Elinor Mackey steadfastly followed the drill she had been taught. She got good grades; didn't miss a beat in college or law school; landed a lucrative corporate career; and got married. The next step, of course, is a child, but Elinor's perfect life peters out with the news that she and her husband can't have children. That tragedy is compounded when hubby Ted drifts into an affair with a local nutritionist, setting off a whole new series of unplanned explosions. Lolly Winston's novel captures a family train wreck in stop-action.
Lolly Winston's warmhearted second novel is a natural crowd-pleaser that deserves critical respect as well. She tackles difficult subjects -- infidelity, infertility, a failing marriage and a troubled kid -- with honesty and empathy for her floundering protagonists. Her plain-spoken prose and a not-too-gritty resolution should make this a book-group favorite. But Winston doesn't court popular appeal with easy laughs or shallow reassurances; her characters feel genuine sorrow and suffer real damage.
The Washington Post
The marriage of Ted and Elinor Mackey, a yuppie podiatrist-lawyer couple in their early-40s living in Northern California, is pushed to the brink when Elinor learns that Ted is having an affair with his trainer, Gina Ellison. Elinor's reaction-pity-surprises her. Winston (Good Grief) adroitly makes it clear that Ted's affair is a symptom: infertility problems have caused years of emotional turmoil. And Gina's no bimbo: she has a loving but difficult relationship with Ted, complicated further by her young son, Toby, and his immediate attachment to Ted as a stable father figure. When Elinor confronts Ted and Gina, Ted quickly ends the affair; neither is sure if infidelity or infertility should end their marriage. During their separation, Elinor takes a sabbatical from her law firm and casually dates Noah Orch, a hunky but dull arborist. Ted haphazardly resumes his relationship with Gina. As he realizes that his connection to her is more than an escape from a bad marriage, all concerned have decisions to make. Winston has a real feel for the push and pull of a marriage in crisis, and delivers it in a brisk, funny, no-nonsense style that still comes off as respectful of the material. (Aug.) Copyright 2006 Reed Business Information.
At the beginning of the story, the listener is prepared for another saga of quirky but charming troubles in the lives of a successful professional couple who seem to have made all the right choices for a nearly perfect life. This couple's troubles are not charming at all, as it turns out, but overwhelming and truly heartbreaking. Elinor, nearing 40 and unable to have a baby, and her husband, Ted, have become entangled in the fertility treatment machine that includes temperature-taking, long waits in clinics, consultations, and hope held out and then dashed. Ted is especially perplexed by this frustrating, fruitless process but willing to lend his support to help his wife with her dreams. At his gym, Ted falls for a beautiful but complicated young woman with a long history of falling for the wrong guy at the wrong time. She has a geeky, needy eight-year-old son who latches onto Ted when he offers his services as a tutor. Winston, skilled at revealing layers of conflicting, strong emotion and behavior, is definitely a writer to watch. Performer Melinda Wade has the perfect crystal-clear voice for the various characters; highly recommended for public libraries.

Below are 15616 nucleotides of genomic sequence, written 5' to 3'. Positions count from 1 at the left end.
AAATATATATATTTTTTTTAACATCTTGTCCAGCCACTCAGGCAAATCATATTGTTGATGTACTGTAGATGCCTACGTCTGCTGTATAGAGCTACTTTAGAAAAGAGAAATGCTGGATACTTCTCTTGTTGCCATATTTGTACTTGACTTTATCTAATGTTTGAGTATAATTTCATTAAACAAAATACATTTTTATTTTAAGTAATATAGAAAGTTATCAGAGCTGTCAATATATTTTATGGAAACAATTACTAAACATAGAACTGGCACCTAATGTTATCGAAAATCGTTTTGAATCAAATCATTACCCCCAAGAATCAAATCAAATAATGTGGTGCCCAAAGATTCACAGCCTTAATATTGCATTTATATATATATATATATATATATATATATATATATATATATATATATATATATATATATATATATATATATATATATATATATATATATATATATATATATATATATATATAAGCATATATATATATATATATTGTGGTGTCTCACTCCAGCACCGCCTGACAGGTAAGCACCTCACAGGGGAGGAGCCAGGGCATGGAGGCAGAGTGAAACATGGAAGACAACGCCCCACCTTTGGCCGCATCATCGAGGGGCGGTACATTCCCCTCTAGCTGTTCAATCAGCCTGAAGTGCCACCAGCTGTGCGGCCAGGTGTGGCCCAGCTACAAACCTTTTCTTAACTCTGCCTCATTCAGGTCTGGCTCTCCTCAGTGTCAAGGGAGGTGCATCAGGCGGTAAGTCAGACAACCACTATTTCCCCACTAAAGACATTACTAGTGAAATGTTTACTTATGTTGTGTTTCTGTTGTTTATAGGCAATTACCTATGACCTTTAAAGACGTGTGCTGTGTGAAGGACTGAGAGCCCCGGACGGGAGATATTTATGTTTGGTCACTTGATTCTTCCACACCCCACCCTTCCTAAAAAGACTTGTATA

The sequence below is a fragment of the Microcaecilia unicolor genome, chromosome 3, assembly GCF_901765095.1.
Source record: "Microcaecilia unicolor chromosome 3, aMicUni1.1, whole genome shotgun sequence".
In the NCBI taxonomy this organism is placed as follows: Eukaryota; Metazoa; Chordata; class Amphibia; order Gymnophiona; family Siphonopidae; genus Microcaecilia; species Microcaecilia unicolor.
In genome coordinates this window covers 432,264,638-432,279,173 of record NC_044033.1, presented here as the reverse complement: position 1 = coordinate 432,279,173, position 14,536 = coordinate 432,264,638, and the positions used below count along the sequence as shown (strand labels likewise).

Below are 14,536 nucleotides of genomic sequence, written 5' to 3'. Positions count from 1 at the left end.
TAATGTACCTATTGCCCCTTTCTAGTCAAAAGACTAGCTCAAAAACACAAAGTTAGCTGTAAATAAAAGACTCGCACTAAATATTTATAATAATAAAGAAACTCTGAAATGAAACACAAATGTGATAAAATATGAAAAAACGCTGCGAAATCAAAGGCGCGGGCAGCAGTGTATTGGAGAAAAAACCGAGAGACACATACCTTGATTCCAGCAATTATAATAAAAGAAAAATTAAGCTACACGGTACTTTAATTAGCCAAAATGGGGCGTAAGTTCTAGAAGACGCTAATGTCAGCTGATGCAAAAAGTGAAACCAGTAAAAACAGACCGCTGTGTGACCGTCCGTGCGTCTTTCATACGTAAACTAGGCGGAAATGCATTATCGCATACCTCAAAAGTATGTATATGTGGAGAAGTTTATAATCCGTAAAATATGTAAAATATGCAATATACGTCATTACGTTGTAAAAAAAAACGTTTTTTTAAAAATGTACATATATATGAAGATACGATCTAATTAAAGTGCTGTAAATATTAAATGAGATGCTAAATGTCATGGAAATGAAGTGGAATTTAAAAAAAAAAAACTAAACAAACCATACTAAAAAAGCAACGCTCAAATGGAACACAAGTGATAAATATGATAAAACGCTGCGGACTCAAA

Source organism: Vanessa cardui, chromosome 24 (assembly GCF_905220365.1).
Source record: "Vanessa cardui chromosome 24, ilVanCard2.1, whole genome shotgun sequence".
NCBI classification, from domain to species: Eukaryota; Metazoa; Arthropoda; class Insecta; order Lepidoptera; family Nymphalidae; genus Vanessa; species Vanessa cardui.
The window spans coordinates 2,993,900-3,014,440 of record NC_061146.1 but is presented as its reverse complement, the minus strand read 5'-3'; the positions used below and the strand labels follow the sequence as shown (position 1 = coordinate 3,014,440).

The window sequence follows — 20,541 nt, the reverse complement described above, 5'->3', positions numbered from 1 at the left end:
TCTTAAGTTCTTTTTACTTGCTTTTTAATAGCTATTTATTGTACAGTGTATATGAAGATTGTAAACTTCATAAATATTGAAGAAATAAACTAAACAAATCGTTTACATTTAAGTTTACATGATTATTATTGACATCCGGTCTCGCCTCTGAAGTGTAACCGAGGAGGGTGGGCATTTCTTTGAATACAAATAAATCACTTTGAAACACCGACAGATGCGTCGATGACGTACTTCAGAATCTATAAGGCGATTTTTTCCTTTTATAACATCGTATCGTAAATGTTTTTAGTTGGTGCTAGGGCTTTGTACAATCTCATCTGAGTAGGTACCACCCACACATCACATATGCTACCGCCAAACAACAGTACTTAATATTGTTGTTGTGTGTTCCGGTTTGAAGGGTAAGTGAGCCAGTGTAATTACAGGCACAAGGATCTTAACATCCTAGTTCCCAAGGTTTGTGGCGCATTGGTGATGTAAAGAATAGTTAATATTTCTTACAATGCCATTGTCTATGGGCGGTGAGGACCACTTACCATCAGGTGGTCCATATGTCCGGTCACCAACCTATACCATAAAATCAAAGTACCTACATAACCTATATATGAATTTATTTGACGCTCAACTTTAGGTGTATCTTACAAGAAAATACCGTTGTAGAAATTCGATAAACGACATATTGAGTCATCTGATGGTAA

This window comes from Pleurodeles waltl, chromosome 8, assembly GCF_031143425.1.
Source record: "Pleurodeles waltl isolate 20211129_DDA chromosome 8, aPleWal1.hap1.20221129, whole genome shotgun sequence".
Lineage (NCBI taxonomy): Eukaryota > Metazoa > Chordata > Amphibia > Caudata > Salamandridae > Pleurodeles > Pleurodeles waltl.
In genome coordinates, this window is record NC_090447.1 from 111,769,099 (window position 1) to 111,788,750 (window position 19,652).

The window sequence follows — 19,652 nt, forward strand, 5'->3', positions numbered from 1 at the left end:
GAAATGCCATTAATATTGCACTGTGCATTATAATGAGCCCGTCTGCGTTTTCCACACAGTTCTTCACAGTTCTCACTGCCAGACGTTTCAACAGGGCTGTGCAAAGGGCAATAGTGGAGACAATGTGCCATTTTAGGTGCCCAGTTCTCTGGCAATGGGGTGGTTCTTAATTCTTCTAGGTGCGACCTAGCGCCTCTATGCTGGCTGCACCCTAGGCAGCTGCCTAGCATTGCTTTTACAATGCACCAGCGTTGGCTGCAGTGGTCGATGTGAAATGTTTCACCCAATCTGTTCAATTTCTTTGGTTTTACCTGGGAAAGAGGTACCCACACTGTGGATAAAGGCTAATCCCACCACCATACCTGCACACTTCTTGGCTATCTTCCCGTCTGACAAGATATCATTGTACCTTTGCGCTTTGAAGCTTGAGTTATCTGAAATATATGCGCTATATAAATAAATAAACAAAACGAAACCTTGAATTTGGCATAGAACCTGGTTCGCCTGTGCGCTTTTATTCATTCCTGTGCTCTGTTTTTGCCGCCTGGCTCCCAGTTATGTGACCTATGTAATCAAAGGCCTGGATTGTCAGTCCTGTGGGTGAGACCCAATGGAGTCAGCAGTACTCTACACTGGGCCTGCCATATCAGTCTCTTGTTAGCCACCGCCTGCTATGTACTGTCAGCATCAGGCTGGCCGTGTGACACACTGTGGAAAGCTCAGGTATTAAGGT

A deceptively breezy, thoughtful look at the emotional complexities of a childless suburban California marriage. Lawyer Elinor Mackey's discovery that husband Ted, a podiatrist, is having an affair with his gym trainer, Gina, just scratches the surface of troublesome issues in the Mackeys' relationship. Forty-year-old Elinor has been trying to have a baby, enduring exhausting hormone injections and a miscarriage; Ted has stood by her stoically, even tenderly, though their sex life is shot. Immersed in her work as a top-notch international employee-relations lawyer in Silicon Valley, Elinor is addicted to writing lists and sorting the laundry, leaving little room for romance or even dinner with her husband. Ted wonders why she's no fun anymore and readily succumbs to Gina's seduction. Winston doesn't wrestle much with the moral questions raised by a middle-aged man falling for his trainer, nor does she offer any facile condemnation of one party or the other, delighting instead in complicating the plot at every turn. Just as the Mackeys separate and seem to be making headway in therapy, Gina's emotionally needy ten-year-old son Toby (and who knew she had a son?) decides that Ted is going to be the father figure in his life. Ted begins to tutor Toby, perhaps out of guilt, and then starts sleeping with Gina again. She remains wary, having been damaged and left vulnerable by various men in her life. Ted's initial feeling for her morphs from pity into (possibly) real love, while Elinor, more emotionally detached, attracts the local tree surgeon as well as the young man who comes to clean her house. And yet Ted loves El and only wants to be with her (doesn't he?). Pregnancy-at last!-cannot savethis doomed marriage, as Elinor laments, "It's not about having a baby, it's about having a family." The author allows her characters to seethe, stumble and emerge fully human. Winston (Good Grief, 2004) skillfully comes into her own with this brave second novel.